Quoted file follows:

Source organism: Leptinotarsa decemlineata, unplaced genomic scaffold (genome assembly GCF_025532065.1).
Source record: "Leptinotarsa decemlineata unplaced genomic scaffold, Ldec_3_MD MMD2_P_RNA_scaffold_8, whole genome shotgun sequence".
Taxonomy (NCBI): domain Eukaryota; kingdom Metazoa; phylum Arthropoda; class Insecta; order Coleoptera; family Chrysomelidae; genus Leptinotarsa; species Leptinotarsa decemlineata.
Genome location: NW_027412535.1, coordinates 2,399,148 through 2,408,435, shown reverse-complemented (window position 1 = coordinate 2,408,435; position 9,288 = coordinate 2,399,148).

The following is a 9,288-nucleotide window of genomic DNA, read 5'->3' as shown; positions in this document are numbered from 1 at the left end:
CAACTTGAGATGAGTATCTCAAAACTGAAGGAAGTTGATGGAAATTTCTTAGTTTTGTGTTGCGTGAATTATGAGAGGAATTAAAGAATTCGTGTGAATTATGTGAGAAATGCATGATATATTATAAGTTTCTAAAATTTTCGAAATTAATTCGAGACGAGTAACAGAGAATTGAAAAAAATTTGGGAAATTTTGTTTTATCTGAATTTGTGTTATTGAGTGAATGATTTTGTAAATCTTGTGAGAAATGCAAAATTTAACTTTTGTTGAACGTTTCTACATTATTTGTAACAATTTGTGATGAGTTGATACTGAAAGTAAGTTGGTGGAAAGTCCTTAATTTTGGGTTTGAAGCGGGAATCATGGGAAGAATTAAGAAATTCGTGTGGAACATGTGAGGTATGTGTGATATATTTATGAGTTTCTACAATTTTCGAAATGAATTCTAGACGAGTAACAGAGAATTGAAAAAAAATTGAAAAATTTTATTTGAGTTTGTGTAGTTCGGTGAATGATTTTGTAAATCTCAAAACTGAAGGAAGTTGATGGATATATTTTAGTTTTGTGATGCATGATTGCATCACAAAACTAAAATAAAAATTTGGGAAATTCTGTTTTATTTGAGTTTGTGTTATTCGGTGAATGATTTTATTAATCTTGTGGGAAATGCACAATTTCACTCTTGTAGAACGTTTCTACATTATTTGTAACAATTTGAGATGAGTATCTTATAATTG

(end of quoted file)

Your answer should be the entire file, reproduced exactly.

Source organism: Leptinotarsa decemlineata, unplaced genomic scaffold (genome assembly GCF_025532065.1).
Source record: "Leptinotarsa decemlineata unplaced genomic scaffold, Ldec_3_MD MMD2_P_RNA_scaffold_8, whole genome shotgun sequence".
Taxonomy (NCBI): domain Eukaryota; kingdom Metazoa; phylum Arthropoda; class Insecta; order Coleoptera; family Chrysomelidae; genus Leptinotarsa; species Leptinotarsa decemlineata.
Genome location: NW_027412535.1, coordinates 2,399,148 through 2,408,435, shown reverse-complemented (window position 1 = coordinate 2,408,435; position 9,288 = coordinate 2,399,148).

The following is a 9,288-nucleotide window of genomic DNA, read 5'->3' as shown; positions in this document are numbered from 1 at the left end:
CAACTTGAGATGAGTATCTCAAAACTGAAGGAAGTTGATGGAAATTTCTTAGTTTTGTGTTGCGTGAATTATGAGAGGAATTAAAGAATTCGTGTGAATTATGTGAGAAATGCATGATATATTATAAGTTTCTAAAATTTTCGAAATTAATTCGAGACGAGTAACAGAGAATTGAAAAAAATTTGGGAAATTTTGTTTTATCTGAATTTGTGTTATTGAGTGAATGATTTTGTAAATCTTGTGAGAAATGCAAAATTTAACTTTTGTTGAACGTTTCTACATTATTTGTAACAATTTGTGATGAGTTGATACTGAAAGTAAGTTGGTGGAAAGTCCTTAATTTTGGGTTTGAAGCGGGAATCATGGGAAGAATTAAGAAATTCGTGTGGAACATGTGAGGTATGTGTGATATATTTATGAGTTTCTACAATTTTCGAAATGAATTCTAGACGAGTAACAGAGAATTGAAAAAAAATTGAAAAATTTTATTTGAGTTTGTGTAGTTCGGTGAATGATTTTGTAAATCTCAAAACTGAAGGAAGTTGATGGATATATTTTAGTTTTGTGATGCATGATTGCATCACAAAACTAAAATAAAAATTTGGGAAATTCTGTTTTATTTGAGTTTGTGTTATTCGGTGAATGATTTTATTAATCTTGTGGGAAATGCACAATTTCACTCTTGTAGAACGTTTCTACATTATTTGTAACAATTTGAGATGAGTATCTTATAATTG